How to Make a NANDroid Backup & Restore Your Entire Phone

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A custom recovery is a very powerful tool. You can flash ZIPs that modify your Android device in ways that not even root can accomplish, and of course you can use it to install custom ROMs. But when you’re applying all of these cool mods, there’s always a chance that something could go wrong, and you might even end up bricking your device.

But with TWRP recovery, the NANDroid backup feature makes sure that all is never lost, even in the bleakest situations. Once you’ve created a backup, you’ll always have peace of mind knowing that if anything goes wrong, you’ll be able to restore all of your apps and settings to working order in no time. It’s something every custom recovery user should take the time to do, so I’ll show you how it works below.

Creating a NANDroid Backup

First, start by booting your phone into TWRP (of course this means you’ll need to have TWRP installed in the first place). This process will vary depending on your device, but for most phones, start by powering the device completely off. When the screen goes black, press and hold the volume down and power buttons simultaneously. If that doesn’t do it for you, let me know your phone model in the comments.

Within a few seconds, you’ll be greeted by Android’s bootloader menu (pictured below). From here, use your volume buttons to highlight the “Recovery Mode” option, then press the power button to select it.

Android’s bootloader menu.Image by Dallas Thomas/Gadget Hacks

Next, from TWRP’s main menu, start by tapping the “Backup” button. After that, you see a list of check boxes—make sure that the “Boot,” “System,” and “Data” options are selected here. Finally, just swipe the slider at the bottom of the screen to start the backup process, which can take as long as 15 minutes. When it’s done, simply tap “Reboot System” to wrap things up.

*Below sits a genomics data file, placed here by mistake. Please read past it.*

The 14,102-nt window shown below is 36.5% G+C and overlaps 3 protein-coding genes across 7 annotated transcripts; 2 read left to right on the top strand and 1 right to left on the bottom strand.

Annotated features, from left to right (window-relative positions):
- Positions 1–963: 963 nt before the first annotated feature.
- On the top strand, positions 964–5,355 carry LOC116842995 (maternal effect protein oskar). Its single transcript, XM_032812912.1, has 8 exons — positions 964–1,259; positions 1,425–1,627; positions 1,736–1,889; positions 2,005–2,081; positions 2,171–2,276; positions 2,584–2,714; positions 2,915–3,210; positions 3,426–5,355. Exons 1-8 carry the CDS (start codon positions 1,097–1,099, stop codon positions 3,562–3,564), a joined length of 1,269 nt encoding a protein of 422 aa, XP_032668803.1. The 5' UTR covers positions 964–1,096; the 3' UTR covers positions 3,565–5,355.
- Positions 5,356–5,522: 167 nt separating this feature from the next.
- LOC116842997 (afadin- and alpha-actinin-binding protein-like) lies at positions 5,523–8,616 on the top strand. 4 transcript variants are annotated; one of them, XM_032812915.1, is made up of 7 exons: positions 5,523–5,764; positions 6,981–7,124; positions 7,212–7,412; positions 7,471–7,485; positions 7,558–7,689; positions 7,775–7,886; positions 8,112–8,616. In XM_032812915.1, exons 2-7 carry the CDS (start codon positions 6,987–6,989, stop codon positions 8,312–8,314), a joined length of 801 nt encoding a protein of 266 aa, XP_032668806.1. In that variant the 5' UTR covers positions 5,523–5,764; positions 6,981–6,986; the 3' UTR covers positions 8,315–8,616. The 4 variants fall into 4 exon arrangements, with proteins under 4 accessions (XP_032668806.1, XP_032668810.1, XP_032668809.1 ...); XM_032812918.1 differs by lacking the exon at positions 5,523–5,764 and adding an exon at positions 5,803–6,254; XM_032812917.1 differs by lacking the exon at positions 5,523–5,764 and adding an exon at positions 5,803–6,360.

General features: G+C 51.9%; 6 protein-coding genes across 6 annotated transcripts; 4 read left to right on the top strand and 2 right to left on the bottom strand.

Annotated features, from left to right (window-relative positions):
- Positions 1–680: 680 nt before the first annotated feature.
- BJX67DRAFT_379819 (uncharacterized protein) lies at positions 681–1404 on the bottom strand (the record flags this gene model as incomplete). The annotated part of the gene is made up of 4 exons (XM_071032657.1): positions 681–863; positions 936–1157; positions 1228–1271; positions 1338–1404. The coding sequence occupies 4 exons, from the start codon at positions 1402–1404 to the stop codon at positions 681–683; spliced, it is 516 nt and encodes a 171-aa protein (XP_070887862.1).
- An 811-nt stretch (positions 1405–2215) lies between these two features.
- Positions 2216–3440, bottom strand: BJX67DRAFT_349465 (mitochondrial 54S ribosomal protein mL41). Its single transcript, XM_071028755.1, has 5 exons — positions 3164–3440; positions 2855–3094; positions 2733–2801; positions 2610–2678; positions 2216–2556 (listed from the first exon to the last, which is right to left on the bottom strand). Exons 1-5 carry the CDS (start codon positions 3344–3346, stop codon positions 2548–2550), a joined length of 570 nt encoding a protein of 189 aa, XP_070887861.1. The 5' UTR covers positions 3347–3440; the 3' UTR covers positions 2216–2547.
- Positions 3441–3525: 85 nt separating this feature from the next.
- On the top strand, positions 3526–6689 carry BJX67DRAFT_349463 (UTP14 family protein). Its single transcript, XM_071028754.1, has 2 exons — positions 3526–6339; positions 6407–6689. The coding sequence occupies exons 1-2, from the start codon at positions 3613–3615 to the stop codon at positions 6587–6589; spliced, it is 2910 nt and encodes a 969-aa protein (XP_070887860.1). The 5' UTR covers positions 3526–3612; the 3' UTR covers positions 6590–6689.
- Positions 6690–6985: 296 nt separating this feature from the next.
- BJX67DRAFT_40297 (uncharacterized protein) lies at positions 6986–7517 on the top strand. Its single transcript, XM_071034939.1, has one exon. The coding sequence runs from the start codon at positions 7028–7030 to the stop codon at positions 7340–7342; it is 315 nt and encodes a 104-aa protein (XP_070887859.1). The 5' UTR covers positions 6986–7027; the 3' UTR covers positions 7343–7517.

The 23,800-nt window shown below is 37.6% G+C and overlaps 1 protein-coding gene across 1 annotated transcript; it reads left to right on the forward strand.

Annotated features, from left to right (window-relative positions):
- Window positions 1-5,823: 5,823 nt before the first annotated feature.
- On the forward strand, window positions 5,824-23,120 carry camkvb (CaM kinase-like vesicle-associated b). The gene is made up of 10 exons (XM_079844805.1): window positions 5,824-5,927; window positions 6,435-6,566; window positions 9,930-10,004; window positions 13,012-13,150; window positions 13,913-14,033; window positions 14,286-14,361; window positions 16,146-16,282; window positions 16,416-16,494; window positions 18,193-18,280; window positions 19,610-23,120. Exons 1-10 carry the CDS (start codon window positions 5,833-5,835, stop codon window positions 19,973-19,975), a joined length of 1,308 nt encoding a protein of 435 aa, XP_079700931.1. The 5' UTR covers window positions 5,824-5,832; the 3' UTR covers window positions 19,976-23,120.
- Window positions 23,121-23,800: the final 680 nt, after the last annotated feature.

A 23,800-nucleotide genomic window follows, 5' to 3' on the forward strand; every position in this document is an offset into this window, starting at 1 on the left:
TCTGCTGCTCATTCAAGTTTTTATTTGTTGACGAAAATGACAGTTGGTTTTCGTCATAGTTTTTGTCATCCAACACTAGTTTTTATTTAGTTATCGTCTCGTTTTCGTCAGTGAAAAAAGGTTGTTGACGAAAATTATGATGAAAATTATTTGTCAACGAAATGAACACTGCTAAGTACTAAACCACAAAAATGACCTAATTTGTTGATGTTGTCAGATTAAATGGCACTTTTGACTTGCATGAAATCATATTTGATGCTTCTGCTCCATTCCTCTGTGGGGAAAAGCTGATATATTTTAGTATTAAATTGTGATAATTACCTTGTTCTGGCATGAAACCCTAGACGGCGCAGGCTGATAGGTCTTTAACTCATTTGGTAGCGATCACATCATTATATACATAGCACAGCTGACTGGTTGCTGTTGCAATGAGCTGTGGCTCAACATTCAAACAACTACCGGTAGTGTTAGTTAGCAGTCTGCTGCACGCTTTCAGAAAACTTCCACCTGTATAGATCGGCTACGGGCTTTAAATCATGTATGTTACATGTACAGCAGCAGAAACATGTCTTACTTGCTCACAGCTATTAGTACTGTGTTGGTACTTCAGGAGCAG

At this point, you can rest a bit easier knowing that your ROM, apps, and all associated data are safely backed up (note that files saved on your SD card or internal storage are not included in the backup). You’ll want to repeat this process every so often to ensure that you always have a recent NANDroid backup on standby.

Restoring a NANDroid Backup

Should you ever need to fix a software problem with your phone, your NANDroid backup serves as a restore point. That means that when you restore the backup, every setting, app, and Android-related file will revert to the way it was when you made the backup.

So to fix any modding-related issues, boot your phone into TWRP, then press the “Restore” button. From here, select your backup from the list (it will be named based on the date it was created), then simply swipe the slider at the bottom of the screen. The restore process can take up to 15 minutes, but when it’s done, just tap “Reboot System” and everything will be back the way it was.

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